A number of complex issues are emerging from the background that need the government’s attention. There are so many “wicked problems” to concentrate on, but central to any discussion about future challenges should include a comprehensive look at the long-term employment situation in Canada.
Employment is a multifaceted and complicated issue since it is also intimately related to job creation policies, technology developments, demographics and the changing nature of work. All policy analysts are aware of the impact that information technology and globalization have had on the structure of the job market in Canada and every other country that is engaged in international trade (in effect, every country).
Now that technology and globalization have been absorbed into most of the world’s labour markets, there are new drivers redefining employment. These drivers include advances in robotics, the high mobility of foreign workers, efficiency gains due to new business processes and the increased use of outsourcing that deploys the latest developments in communications technology.
The evidence about the importance of the new drivers is irrefutable. We are now at the point where robots can “readily substitute for labour in a wide range of non-routine cognitive tasks” and where advanced robots are “gaining enhanced senses and dexterity, allowing them to perform a broader scope of manual tasks.” According to a recent study, it is estimated that 47 percent of all the jobs in the United States could be automated over the next decade or two. Of great importance is the view that the next round of computerization will be principally confined to low skill and low wage occupations (since the hollowing out of middle income jobs has already taken place).
Moreover, the unemployment data are less illustrative than previously since it is increasingly difficult to identify the actual number of working age people who are not attached, on a full- or part-time basis, to the work force in any meaningful way. A disturbing example of this trend is a recent Harris poll, in April 2014, identifying that 39 percent of unemployed people have given up looking for work and, therefore, the number of unemployed in Canada is grossly underestimated.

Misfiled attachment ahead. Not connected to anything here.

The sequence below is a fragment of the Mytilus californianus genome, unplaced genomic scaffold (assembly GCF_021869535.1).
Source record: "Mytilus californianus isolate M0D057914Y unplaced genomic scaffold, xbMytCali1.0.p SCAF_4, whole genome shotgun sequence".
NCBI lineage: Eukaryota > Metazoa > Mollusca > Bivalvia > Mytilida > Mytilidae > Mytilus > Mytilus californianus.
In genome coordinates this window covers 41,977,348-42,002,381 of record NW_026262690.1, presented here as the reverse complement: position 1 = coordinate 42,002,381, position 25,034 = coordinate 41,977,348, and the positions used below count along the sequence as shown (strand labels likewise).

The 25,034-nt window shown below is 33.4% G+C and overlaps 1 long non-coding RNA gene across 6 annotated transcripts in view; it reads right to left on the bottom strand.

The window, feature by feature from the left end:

In aggregated terms, the data suggest that the next year is going to be a hard one for those looking for work. Not only is the number of unemployed Canadians growing but Statistics Canada reports that job growth has stalled. In fact, the most recent data from June indicates that 9,400 jobs in Canada were lost that month and more than 34,000 jobs were lost in Ontario during the same month. As a consequence, the unemployment rate went up to 7.1% from 7.0% at the same time that inflation also moved up to 2.4% on an annual basis.
With these numbers it is not surprising that this past year, the Canadian economy only created 72,000 jobs. Added to the slow job increase is new evidence that public sector jobs will grow at half the pace that they did during the past decade when the private sector was struggling to create new jobs in all but the resource sector.
These data are a very simple indicator of the way in which employment issues are being played out in a number of different sectors of the economy and for different subgroups. In particular, there is a huge swath of underemployed young people (including Millennials who are entering the work world for the first time), a dramatic increase in the number of short-term and contract work without benefits instead of full-time jobs that usually provide pension and medical benefits, and a growing number of discouraged workers who have left the job market and are no longer captured in the employment data.
Many people caught in any of these groupings are well aware of the precarious nature of their own attachment to the job market. However, the unemployed and underemployed are relatively invisible to decision makers since they do not have a national voice and are dispersed throughout the country.
The plight of the unemployed and underemployed is a very real “wicked” problem that needs the attention of decision makers. The future is happening faster than we can see and it is changing important parts of our existence. Let’s see if we can move beyond the scandals and short-term issues and address a problem that has implications for all Canadians.